6 Comments:

Anonymous Cinderman said...

How you gonna clean up that 'Deliverance' story for a mixed audience?I anxiously await the results.

10:27 PM  
Anonymous The Famous said...

Which "Deliverance" story are you thinking of?

2:28 PM  
Anonymous Anonymous said...

Great story! Especially for an Italian! Do not listen to the naysayers-leave the details in...it makes for a good read..your style is engaging and it flows...but you pissed me off, Vickio! How can you leave it on a cliffhanger like that..."It changed my painting career forever"...get off your duff and finish this tale...I gott a know!!!!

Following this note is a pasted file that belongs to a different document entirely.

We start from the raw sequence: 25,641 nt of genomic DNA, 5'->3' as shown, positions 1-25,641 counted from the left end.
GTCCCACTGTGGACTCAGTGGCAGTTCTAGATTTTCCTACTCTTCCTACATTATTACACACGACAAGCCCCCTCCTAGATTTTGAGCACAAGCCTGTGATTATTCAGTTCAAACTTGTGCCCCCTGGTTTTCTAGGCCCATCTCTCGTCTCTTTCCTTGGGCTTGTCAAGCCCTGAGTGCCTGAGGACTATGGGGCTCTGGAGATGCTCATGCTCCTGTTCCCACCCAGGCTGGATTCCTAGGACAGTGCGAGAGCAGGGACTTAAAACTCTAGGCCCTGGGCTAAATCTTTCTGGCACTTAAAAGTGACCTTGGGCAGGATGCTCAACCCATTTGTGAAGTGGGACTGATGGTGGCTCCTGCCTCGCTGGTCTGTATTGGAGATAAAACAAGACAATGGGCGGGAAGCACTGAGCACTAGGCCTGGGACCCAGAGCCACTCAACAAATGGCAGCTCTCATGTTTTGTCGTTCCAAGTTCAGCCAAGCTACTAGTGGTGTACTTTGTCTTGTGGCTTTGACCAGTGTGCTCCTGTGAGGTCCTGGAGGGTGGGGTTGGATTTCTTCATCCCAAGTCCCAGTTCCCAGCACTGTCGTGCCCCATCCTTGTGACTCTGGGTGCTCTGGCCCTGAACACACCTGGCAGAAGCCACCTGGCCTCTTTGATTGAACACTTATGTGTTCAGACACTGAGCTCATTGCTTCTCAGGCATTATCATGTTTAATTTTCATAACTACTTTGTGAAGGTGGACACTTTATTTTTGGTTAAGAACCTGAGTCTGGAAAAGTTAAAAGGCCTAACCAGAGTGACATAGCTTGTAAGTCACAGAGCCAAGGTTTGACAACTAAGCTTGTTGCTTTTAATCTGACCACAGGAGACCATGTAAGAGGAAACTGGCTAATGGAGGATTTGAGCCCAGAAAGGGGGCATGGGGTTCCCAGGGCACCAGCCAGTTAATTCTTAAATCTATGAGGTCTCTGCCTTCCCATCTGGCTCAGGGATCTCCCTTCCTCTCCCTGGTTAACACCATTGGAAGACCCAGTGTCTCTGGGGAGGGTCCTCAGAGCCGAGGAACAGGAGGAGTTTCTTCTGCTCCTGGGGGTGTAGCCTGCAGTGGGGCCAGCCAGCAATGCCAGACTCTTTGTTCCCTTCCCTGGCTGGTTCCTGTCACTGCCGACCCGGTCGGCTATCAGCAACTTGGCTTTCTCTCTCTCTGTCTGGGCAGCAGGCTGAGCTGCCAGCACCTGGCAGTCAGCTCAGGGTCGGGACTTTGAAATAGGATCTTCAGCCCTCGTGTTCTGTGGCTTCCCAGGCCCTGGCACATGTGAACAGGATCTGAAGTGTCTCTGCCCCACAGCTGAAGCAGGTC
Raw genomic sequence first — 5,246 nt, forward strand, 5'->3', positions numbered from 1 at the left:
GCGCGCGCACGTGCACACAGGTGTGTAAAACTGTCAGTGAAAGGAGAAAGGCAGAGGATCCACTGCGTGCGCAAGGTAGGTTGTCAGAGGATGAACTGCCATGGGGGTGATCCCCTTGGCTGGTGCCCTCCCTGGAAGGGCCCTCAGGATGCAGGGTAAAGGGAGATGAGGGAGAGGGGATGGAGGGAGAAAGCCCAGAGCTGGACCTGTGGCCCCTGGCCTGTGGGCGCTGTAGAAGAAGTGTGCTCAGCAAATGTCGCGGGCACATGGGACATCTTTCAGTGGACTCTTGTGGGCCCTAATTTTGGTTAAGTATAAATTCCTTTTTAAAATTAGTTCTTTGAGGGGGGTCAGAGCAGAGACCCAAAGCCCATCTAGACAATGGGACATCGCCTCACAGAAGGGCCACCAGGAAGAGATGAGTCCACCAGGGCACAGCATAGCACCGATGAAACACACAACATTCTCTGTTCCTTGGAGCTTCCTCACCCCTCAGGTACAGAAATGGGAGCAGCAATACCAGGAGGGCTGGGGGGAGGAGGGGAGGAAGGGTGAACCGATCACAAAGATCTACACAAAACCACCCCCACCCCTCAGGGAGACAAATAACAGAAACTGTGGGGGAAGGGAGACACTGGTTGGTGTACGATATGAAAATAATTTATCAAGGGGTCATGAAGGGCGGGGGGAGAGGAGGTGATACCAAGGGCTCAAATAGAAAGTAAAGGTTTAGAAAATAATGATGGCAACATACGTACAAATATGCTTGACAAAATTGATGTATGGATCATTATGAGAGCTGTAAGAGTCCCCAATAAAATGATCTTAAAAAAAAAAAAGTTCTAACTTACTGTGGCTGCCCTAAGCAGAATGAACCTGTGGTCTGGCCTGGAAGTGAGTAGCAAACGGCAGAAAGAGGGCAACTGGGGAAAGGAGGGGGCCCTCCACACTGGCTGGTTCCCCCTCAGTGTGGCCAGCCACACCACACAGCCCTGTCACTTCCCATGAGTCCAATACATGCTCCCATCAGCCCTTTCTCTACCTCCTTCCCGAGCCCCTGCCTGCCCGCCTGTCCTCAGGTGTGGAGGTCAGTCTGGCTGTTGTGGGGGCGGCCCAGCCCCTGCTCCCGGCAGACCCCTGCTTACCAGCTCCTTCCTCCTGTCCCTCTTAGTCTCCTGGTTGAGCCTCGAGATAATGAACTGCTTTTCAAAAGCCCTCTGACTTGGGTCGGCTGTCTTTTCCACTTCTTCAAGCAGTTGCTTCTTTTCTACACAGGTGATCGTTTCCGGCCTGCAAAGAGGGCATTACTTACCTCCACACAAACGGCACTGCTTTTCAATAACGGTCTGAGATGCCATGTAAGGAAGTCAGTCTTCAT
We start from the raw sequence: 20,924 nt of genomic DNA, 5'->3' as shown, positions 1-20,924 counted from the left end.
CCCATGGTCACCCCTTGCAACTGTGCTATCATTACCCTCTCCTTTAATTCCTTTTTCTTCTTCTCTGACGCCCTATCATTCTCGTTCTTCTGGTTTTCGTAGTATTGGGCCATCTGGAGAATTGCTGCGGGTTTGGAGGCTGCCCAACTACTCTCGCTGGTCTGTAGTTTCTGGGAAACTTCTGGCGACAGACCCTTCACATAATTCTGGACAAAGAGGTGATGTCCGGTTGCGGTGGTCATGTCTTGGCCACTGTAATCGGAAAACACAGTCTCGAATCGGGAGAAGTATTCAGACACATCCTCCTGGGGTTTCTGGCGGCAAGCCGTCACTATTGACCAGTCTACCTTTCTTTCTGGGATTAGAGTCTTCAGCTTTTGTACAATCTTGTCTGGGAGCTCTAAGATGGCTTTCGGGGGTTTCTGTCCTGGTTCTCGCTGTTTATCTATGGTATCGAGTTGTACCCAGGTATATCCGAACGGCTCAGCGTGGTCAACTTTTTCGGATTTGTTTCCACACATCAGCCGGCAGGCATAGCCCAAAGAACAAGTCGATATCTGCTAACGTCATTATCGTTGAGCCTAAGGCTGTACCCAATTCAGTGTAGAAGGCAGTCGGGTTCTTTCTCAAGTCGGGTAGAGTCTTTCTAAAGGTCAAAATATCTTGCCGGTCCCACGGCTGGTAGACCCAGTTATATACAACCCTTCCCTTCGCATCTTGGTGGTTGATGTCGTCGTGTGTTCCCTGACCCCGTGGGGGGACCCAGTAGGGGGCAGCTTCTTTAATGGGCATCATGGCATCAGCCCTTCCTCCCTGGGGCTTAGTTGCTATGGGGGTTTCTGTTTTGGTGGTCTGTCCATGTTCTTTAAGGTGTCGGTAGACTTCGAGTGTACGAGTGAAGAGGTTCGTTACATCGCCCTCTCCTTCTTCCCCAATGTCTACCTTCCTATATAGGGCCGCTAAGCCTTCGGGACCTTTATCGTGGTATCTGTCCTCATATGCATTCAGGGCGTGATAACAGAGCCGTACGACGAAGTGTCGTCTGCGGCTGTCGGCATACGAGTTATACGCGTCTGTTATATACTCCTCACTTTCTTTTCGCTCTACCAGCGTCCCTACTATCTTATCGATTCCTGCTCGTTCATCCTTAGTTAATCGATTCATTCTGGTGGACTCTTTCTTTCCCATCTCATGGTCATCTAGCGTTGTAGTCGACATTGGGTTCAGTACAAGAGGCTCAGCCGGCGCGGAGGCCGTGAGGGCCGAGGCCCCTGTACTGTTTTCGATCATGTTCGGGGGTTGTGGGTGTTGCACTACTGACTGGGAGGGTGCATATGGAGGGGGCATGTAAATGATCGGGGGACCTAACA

7:17 PM  
Anonymous Cinderman said...

Remember when Tinkerman,Cinderman and the Famous laughed their way down all those Alabama backroads. As each added more color to the tale the laughing jag got more out of control.Don't think 'the motel room-the morning after' could survive the blog censors.Too bad.

8:19 PM  
Anonymous The Famous said...

Cliff hanger? The stories haven't even started yet. I don't know how many "Laps" there are, but so many more interesting ones to come! More photos also!

Cinderman, I could tell it but I think it get the three of us I trouble! I will think of a way to tell it!

11:00 AM  
Anonymous Cinderman said...

Maybe Tinkerman could help. Does he know about this World Famous literary endevor?

9:17 PM